I’ve run a number of websites in my time. Some, like AppCritic, are still alive today. But one thing I struggled with in the early years was SEO.
After working hard to craft unique and informative copy, I often found myself disappointed with the traffic I was getting. I spent hours looking for the latest hints or tips to get more hits, desperate to improve the situation.
The problem I soon found is that SEO isn’t an exact science. There’s no quick route to the top of Google’s page rankings, although using a CMS can certainly help.
I initially tried Joomla and Drupal but didn’t get on with them for various reasons. After further trial and error I found WordPress – either the wordpress.com or wordpress.org versions – to be the best CMS for SEO.
And here’s why:
I’ve been writing again for the work blog.
Last week, I discussed the divide between PR and SEO, and how Google’s latest Penguin update is making this gap smaller by the day.
But the change isn’t complete, yet. Read the rest on the Babel PR blog.
I’ve been getting into TED talks a lot recently, and today this particular talk from John McWhorter caught my attention.
At 5:01 John says, “texting is very loose in its structure. No one thinks about capital letters or punctuation when one texts.” He then goes on to describe texting as “fingered speech”, exploring the idea of writing in the way we talk.
Yet I think about capital letters when texting. I also think about full stops, short sentences and avoiding repeated words. In fact, when it comes to texting, I go the whole nine yards.
And I do the same thing with Twitter.
Texting, Twitter and other forms of instant communication have made speed the focus point. Unlike a letter or even an email, a conversation can be had almost in real time. Technology has made that possible. It’s a great thing.
But people forget the power of words. Without due care and attention, words can be misconstrued. An ill thought out and quickly constructed text could insult or upset someone without meaning to. It could even cause severe repercussions. That’s unlikely, of course, but not completely implausible.
In today’s hyper-connected world, a message can go viral in minutes. For that reason, contrary to what John’s saying in an otherwise very entertaining and engaging talk, I think people should be more critical when hamming out a text message, IM or tweet.
What do you think?
“If you’re a good friend then you’ll be a good social marketer.”
Brands big and small have capitalised on social media, using various platforms to engage with consumers, attempt to drive awareness and build relationships.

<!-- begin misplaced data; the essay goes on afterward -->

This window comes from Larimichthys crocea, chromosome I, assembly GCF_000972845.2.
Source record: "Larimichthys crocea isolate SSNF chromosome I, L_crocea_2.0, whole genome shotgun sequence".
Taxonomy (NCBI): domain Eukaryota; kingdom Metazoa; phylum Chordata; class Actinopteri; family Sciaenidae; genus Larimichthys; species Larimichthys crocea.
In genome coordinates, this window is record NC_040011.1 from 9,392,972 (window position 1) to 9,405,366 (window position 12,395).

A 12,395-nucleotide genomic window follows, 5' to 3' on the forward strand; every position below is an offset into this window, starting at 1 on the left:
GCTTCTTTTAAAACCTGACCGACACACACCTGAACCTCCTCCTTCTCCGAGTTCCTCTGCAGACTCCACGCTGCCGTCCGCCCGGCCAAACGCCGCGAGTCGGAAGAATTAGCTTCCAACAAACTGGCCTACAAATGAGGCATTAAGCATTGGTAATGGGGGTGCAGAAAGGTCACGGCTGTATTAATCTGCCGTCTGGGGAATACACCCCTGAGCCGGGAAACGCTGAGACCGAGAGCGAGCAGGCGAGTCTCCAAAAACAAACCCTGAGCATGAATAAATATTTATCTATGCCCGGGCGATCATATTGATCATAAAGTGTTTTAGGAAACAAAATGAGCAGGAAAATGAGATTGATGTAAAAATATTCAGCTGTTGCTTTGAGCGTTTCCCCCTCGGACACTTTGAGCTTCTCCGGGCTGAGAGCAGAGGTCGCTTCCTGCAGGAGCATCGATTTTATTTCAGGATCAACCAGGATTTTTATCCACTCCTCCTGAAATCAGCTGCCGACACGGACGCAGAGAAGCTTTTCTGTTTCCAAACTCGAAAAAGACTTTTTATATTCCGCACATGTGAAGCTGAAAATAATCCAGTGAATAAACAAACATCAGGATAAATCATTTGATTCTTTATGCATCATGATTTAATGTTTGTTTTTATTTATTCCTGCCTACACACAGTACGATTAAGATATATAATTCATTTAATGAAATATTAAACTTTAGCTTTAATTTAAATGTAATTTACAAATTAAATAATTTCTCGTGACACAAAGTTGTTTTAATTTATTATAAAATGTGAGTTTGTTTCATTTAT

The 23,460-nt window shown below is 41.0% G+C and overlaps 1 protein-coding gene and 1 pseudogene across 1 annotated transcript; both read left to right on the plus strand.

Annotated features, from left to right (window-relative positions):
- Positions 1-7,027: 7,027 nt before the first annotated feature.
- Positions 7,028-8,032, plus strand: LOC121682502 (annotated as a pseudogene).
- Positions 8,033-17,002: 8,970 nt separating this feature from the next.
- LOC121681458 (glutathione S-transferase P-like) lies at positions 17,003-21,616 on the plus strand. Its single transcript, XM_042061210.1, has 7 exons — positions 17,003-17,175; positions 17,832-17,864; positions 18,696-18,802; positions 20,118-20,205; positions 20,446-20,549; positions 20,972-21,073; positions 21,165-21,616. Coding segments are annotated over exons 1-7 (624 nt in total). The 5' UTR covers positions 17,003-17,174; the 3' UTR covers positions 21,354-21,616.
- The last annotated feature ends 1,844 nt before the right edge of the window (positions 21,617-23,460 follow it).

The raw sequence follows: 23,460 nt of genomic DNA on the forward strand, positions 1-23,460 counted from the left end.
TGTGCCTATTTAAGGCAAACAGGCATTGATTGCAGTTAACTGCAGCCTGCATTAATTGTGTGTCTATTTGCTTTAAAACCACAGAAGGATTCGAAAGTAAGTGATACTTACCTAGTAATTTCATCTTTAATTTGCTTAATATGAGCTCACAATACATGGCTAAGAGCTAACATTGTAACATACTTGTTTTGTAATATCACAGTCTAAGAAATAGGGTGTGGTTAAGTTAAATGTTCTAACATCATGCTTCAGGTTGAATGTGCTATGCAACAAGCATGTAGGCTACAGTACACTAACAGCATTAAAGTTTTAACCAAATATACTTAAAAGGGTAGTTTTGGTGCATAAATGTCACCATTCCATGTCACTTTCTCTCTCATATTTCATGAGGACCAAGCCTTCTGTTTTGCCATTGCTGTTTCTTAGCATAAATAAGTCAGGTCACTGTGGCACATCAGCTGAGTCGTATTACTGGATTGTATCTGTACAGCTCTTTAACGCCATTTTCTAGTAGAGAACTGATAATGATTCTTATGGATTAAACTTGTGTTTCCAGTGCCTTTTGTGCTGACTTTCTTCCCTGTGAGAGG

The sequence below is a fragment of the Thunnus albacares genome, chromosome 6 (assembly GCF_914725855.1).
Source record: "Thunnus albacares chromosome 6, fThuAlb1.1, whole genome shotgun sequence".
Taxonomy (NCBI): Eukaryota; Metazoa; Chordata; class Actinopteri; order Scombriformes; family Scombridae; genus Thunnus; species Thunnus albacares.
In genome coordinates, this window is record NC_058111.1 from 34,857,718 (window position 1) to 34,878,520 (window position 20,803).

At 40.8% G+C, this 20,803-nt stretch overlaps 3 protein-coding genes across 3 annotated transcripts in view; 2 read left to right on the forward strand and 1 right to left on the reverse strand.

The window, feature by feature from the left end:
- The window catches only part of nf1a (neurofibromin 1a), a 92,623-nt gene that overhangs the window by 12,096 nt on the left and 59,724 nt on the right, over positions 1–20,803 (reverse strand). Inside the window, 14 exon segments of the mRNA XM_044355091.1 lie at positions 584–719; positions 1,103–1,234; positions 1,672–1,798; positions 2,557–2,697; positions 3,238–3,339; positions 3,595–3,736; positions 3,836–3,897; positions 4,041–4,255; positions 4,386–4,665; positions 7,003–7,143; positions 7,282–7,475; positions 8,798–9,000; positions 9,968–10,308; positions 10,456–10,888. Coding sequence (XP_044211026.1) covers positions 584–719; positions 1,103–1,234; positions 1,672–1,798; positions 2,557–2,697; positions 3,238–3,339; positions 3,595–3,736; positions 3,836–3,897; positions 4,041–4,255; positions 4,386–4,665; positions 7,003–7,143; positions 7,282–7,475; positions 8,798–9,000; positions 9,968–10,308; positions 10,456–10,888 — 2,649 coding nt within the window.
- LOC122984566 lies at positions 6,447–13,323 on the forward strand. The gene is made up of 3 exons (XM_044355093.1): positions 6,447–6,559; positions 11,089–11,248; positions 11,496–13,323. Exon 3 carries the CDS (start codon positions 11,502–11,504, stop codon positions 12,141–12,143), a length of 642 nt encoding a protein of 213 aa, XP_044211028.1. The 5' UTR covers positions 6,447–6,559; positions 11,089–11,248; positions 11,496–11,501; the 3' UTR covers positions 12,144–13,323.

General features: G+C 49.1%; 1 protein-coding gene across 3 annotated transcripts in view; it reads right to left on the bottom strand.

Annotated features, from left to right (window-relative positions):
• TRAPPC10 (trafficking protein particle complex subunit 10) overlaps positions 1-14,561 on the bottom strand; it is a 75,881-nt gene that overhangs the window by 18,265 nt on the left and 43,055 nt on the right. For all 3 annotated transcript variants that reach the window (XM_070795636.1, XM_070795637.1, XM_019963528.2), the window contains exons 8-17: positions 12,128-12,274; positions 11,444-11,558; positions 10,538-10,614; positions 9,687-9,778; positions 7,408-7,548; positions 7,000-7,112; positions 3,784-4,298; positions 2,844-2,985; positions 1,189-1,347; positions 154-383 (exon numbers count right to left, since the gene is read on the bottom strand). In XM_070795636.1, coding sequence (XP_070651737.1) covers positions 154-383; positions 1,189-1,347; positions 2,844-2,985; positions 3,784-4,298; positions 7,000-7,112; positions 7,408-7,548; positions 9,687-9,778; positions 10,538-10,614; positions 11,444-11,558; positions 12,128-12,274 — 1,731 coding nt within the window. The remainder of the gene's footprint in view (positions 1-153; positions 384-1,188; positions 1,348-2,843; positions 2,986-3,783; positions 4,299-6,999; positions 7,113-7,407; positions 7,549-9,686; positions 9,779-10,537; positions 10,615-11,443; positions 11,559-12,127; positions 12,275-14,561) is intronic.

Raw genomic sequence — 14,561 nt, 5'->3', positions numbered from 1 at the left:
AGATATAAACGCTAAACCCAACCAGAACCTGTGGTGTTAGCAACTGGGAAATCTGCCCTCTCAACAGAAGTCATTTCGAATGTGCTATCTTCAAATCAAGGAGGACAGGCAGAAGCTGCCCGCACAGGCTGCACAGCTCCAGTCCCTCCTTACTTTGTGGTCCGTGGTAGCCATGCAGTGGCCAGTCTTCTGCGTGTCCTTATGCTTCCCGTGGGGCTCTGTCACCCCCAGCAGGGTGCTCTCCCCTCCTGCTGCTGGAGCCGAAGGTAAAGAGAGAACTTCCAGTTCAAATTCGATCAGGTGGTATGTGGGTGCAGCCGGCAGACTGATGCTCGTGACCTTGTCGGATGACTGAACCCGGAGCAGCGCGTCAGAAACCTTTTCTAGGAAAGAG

The jury’s still out on whether customers actually want to be all friendly with brands. But in the meantime there’s an interesting post on Jon Silk’s blog comparing real relationships with brand relationships. Take a look.
The press release has always been a key cog in the PR machine. It can take many forms, go through countless revisions, and ultimately be pushed back several times before being distributed. But even in today’s hyper-connected, social media-led age, the press release is still an important news sharing tool.
Yet the growth of digital media has shifted the goal posts. It’s now more important than ever to be focused, concise and targeted.
These are just a few of the recommendations made by Tom May, Associate Editor at Creative Blog. He’s put together a 10-point guide to writing a press release for digital media. And it makes for great reading.
Take a look at the blog post here: http://itstommay.tumblr.com/post/50238782877/how-to-write-a-press-release-for-digital-media
“If you want something you don’t already have, you have to do something you haven’t already done.”
That’s quite clever, isn’t it? These words come from Marcus Taylor, who, according to his LinkedIn profile, is a bit of a social media and marketing whiz. He’s about the same age as me and has already accomplished a number of great things. Quite an inspirational guy, don’t you think?
He took part in a TEDx talk last year in Melbourne and discussed the direct correlation between the amount of money you earn versus the number of times you step outside your comfort zone. The video’s only five minutes long and is well worth a watch.
This time last week I was in less-than-sunny Barcelona, attending MWC with the rest of the Babel PR team.
Being at the centre of the mobile universe led me to think about the future of mobile operating systems, and whether we actually need another contender in this heavily crowded space. I penned the following as a result.
The mobile arena is already awash with competition. We’ve already got Android, iOS and Windows Mobile. The launch of BlackBerry 10 has given the ageing smartphone manufacturer a new degree of credibility, and there are still lots of Symbian devices out there. But with a number of new contenders stepping up to the plate this year, 2013 looks set to host the battle of the mobile OS.